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My Book Debut on September 1st is worthy of a blog entry all to itself, so I hope to come back to that event shortly.

I set myself a lofty goal in publicizing my book.  I would attend and promote Year of The Pig (YOTP) at 100 events before the one-year anniversary of my being published.  Because I already have a full-time job I fully recognize the sacrifices this will entail.  I will spend as much time on the road with my book tour as I spent on the road hunting during the Year of The Pig.

This is my first book.  While I am recognized within the small professional world that focuses upon restoring and managing the longleaf ecosystem, in the literary world I am a complete unknown.  For YOTP to have any chance of persisting and furthering my hoped for career as a published author, I must devote as much energy into publicity, as I invested in writing and publishing this book.

My first event occurred in June, 2011, a little over two months before my official publish date of September 1st.  I was interviewed live for a web conference called Capital Ideas, by the Alabama Forest Owners Association (AFOA).  The audience, true to its name, is primarily forest landowners – a target demographic for my book.  
June 2011, AFOA Capital Ideas Live
In the week just before publishing, I stopped by our local newspaper to show them a copy of YOTP and tell them about the book debut.  It resulted in an article: Andalusia Star News While this was valuable and appreciated coverage, I decided not to count this towards my goal of 100 Events.

Next, was an 8:15 AM live interview on August 31st with our local radio station – WAOO 103.7 FM out of Andalusia.WAAO Radio Once again, it was great coverage the day before my book debut and because it required my active participation, I called this “Event #2”.

Event #3 was the Book Debut on September 1st.  It was a smashing success.

Event #4 was a short notice book signing at my favorite local coffee and bakery in Andalusia – the Sugar Rush The Sugar Rush Bakery It was scheduled for Sept 2nd from 11:00 AM to 1:00 PM.   Because I was slow in talking to a printer, I didn’t have posters and fliers quite yet.  I’m hoping to mail materials to future venues well before future scheduled signings.

The Sugar Rush doesn’t have many author signings, but they thought my best chance for sales would be around the lunch hour.  They let me pull together two tables and I put up a large foam-board with the cover of my book, about five hog skulls with protruding tusks, and a stack of books.  I was ready to sell.

Eventually, a young lady walked over and asked me about YOTP.  I explained what it was about and she appeared intrigued.  She asked her husband if he had $17.00, and he forked it over for my first cold book sale.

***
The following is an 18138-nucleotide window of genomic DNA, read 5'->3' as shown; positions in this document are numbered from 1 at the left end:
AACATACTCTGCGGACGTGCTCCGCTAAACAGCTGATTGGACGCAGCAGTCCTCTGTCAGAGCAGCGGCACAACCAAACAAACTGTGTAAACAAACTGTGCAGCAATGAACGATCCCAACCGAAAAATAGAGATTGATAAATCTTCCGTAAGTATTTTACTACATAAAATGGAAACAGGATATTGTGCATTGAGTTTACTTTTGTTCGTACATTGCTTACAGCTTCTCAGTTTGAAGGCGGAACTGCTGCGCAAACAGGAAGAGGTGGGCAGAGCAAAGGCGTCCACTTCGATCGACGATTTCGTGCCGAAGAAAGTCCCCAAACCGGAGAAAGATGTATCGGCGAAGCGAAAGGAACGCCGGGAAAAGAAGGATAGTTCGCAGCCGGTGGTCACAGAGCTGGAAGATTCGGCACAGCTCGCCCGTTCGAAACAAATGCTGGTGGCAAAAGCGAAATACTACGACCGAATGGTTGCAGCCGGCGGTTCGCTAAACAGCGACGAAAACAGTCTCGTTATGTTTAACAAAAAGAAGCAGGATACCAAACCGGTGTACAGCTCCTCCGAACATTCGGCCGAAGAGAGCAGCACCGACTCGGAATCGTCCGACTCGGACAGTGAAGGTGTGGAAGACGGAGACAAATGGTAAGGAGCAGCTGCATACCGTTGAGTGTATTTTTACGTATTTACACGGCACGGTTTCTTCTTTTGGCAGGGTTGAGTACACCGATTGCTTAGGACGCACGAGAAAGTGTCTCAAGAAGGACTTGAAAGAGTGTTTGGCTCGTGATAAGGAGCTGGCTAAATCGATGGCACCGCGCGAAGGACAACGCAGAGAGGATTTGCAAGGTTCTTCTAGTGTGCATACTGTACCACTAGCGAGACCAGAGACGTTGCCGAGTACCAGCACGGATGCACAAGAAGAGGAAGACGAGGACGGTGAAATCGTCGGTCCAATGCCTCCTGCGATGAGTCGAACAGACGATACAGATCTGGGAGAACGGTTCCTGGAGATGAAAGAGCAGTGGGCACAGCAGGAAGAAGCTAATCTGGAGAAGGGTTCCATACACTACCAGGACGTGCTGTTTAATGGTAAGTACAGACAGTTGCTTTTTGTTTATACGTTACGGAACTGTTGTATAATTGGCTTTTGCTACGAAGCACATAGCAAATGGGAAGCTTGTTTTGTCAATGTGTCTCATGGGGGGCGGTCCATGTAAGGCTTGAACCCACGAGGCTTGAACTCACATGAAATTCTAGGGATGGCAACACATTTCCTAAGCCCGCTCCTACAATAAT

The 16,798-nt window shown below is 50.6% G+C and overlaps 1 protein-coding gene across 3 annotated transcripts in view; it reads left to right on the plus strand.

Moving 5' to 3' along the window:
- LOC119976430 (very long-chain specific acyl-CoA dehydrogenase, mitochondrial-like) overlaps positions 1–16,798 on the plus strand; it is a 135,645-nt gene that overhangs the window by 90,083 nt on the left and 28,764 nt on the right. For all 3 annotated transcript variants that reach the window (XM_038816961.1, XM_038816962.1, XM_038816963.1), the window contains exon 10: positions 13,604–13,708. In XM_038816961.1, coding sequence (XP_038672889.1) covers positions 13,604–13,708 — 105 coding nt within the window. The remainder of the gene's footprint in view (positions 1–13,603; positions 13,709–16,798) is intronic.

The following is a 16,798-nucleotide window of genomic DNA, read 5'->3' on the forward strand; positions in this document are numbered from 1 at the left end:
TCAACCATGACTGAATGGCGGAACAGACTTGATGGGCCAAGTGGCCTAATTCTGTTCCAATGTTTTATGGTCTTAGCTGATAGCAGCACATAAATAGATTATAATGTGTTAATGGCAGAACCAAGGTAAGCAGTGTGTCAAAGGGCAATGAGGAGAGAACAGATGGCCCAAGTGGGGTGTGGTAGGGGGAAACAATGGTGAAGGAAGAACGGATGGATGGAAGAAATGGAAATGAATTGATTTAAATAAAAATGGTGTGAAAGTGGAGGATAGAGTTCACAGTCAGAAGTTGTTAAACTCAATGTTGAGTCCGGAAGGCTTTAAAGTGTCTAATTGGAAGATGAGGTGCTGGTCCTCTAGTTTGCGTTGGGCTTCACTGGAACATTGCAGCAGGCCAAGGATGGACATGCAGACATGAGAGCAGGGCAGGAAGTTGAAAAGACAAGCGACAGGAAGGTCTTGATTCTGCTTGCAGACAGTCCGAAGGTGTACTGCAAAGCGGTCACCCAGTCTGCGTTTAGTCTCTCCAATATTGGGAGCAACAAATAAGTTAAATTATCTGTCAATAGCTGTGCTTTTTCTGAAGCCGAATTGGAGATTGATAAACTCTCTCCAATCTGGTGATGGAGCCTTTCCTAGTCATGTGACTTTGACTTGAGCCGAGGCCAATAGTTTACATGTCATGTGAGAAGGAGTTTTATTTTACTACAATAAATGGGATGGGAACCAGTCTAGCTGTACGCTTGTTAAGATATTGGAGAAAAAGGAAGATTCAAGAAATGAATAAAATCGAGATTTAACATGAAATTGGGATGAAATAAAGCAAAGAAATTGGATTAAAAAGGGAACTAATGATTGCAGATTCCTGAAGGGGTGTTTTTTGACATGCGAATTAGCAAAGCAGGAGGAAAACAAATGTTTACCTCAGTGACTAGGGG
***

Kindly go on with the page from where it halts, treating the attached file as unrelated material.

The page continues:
As the lunch crowd trickled in almost everyone avoided eye contact.   Apparently, a real live author with books was so far outside their comfort zone that they refused to even acknowledge my existence.   I penned an entry to my journal, “It is an incurious world in which we live.”

My next sale was to Karan, a friend who had already read my book and taken home three copies.  She stopped by to purchase copy #4 for a friend of hers.  I appreciatively signed it and handed it over.

I guarantee first-time authors – publishing a book gives your real friends an opportunity to shine.   I’ll never forget the many contributions that some of my friends and family made in bringing this project to fruition.  

At the end of two hours, I had sold three copies of YOTP.   It’s only 15 miles from my house to Sugar Rush, so my investment was a 30 mile round trip and three hours of my time.  From my discussions with other first-time authors, this wasn’t a bad outcome.  Perhaps I netted $1.00 an hour for my time.

After Sugar Rush I swung by my house before driving about 125 miles south to Page & Palette in Fairhope, Alabama.  It was the First Friday Art Walk and there were supposed to be hundreds, perhaps even thousands of patrons walking the streets of Fairhope for the scheduled outing.  I had high hopes until I hit the outer bands of Tropical Storm Lee.   By the time I made it to Section Street, the bottom had fallen out and rain was falling in torrents.

Page & Palette is one of the best known bookstores in Alabama and it is located in one of the most interesting communities in America.  Fairhope was founded many decades previously with the lofty goal of being a Socialist Utopia.  Just in case you didn’t buy or get that on the first reading, Fairhope was originally founded in Lower Alabama as a Socialist Utopia.  Look it up.

Page and Palette pulls in thousands of tourists and some of the biggest name authors out there.  I was very happy for the opportunity to sign and sell my books at Page & Palette, and they had done a considerable amount of advertising prior to the First Friday Author Roundup.  Publicity at Page & Palette
There were five other authors in attendance and three of them had driven all the way from Decatur, Alabama.  Their trip made my 125-mile drive look like a short hop, skip, and a jump.

There were four books on display in the small coffee shop at Page & Palette.  On the table to my left was In Search of Sanctuary by Jaime Kirby. She was self-published through Create Space, and the cover of her book was just gorgeous.   http://www.amazon.com/...